Things became further spoiled when Marsh send secret agents to Cope’s expenditure in order to extract secret information and supplying the fossil findings to him instead. They both made great discoveries of pre-historic creatures such as reptiles and mammals in the West. They both were so competitive that they rushed to name their discoveries even knowing the fact that many of their discoveries had already been discovered. They named Uintatherium, Loxolophodon, Eobasileus, Dinoceras, and Tinoceras. In turn, Marsh’s few names were valid while Cope’s none. Humiliated Cope as an act of revenge marked Marsh’s genera of Eocene mammals incorrect. Marsh didn’t accept and kept on claiming Cope’s remark as incorrect. They both claim to identify more than 125 new species but less than today 40 of their discoveries are considered valid.
The duo hired several fossil hustlers and armed thugs to steal their rival’s discoveries. Marsh had more money to burn than Cope and so he even started bribing the contractors into supplying him the new fossils. These spies would steal fossils and even destroy them in an attempt to mislead the opponent. In an attempt to claim all of Cope’s findings, in the 1880s when Marsh become the head of the US geological survey, he proposed a law that any fossil discovered through government funding will automatically belong to him. Though Cope was a good record keeper and had receipt of every fossil he bought on his own funds. In turn, Cope blew up many of Marsh’s illegal stealing and gambling of fossils which ultimately resulted in Marsh’s push to resign from the position. This was the extreme of their rivalry to outdo each other.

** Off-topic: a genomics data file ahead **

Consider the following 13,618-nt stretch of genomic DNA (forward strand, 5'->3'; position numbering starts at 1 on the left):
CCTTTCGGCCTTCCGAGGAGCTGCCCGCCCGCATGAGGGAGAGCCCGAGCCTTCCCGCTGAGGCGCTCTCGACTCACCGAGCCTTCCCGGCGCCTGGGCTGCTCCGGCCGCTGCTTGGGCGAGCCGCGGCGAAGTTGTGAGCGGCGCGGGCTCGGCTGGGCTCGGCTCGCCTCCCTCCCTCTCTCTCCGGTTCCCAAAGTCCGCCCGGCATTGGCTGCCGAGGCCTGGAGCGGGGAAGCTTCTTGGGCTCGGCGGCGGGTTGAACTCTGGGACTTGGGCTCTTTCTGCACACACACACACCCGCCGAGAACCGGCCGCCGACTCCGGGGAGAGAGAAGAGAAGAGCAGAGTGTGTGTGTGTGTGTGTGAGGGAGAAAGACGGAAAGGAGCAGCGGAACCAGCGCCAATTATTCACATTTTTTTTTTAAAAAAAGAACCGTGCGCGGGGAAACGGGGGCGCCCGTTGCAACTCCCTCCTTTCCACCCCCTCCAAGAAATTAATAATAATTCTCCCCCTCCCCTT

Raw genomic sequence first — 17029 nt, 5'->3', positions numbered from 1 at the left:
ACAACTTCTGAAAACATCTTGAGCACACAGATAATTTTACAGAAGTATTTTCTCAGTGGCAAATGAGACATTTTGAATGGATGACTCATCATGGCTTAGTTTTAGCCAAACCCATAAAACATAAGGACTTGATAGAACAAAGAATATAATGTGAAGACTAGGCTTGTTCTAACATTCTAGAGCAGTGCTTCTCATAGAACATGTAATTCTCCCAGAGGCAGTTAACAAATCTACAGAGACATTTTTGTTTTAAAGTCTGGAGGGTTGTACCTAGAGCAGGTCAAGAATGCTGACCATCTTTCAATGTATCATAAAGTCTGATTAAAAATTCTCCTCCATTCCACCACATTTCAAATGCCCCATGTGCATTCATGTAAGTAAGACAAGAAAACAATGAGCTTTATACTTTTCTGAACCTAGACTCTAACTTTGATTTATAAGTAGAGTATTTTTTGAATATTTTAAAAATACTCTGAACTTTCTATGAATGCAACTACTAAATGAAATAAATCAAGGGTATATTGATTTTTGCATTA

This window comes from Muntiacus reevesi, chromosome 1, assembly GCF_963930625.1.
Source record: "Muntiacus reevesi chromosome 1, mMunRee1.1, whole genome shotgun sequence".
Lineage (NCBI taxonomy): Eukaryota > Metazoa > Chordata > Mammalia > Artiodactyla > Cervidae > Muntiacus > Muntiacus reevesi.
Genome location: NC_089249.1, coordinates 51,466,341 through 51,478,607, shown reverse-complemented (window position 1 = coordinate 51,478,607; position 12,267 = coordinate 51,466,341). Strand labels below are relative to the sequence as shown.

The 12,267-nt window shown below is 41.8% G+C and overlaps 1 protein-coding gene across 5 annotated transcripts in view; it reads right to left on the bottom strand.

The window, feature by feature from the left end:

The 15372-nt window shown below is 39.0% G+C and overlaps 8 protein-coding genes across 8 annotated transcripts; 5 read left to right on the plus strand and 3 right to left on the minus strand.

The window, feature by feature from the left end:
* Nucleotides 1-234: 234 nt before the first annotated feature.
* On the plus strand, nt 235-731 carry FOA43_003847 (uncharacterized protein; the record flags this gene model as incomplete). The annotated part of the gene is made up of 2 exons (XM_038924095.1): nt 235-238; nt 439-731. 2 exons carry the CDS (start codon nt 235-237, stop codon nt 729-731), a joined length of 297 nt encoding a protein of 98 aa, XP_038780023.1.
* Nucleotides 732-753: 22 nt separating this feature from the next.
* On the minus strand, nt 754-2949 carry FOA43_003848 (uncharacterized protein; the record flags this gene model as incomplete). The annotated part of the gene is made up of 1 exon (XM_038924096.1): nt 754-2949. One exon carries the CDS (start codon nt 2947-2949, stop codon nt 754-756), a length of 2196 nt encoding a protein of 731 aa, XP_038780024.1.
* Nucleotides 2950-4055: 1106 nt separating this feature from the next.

Marsh’s final expenditure was back in Yale in 1873, this proved to be his last as he had lost all his fortune in the previous expenditures. For the remaining years, Marsh relied on private contractors despite having enough fossils to study for the rest of his life. While Cope found a paying job with the Army Corps of Engineers as he too had lost everything he had to his research. Still desperate to compete, in 1873, Cope bought the editors of the scientific journal The American Naturalist for his personal publication. However, the journal soon refused to play any more roles in the contest.
The Result of Bone war
Decades of theft, gambling, and distrust resulted in the defeat of both men. They exhausted their time, mind, and even fortune just to satisfy their personal grudge. Surrounded by fossils for all their life resulted in great discoveries of Triceratops, Brontosaurus, and Ceratosaurus but this didn’t satisfy their thirst to outdo each other. Both of them made immense scientific discoveries, while Cope discovered a total of 56 new dinosaur species, Marsh on the other hand discovered 80 in total. This was the reason why many believe that the Bone war was won by Marsh. Before their feud, there were only 9 discovered species in North America, thanks to the war that the world was introduced to Allosaurus, Diplodocus, Stegosaurus, Camarasaurus, and Coelophysis.
But this isn’t ‘The End’! In fact, Cope decided on taking the war even to his afterlife. Surrounded by fossils, when he died in 1897, he donated his brain to the Anthropometric Society for an autopsy. He set his final challenge for the rival by doing this, as during those days it was considered that grey matter of the brain defines a person’s intelligence. His nemesis though never accepted the challenge. In the end, it can be concluded that the great dinosaur rush ‘The Bone War’ completely changed the course of Paleontology and introduced the world to the new possibilities of discoveries beneath the depth of the earth.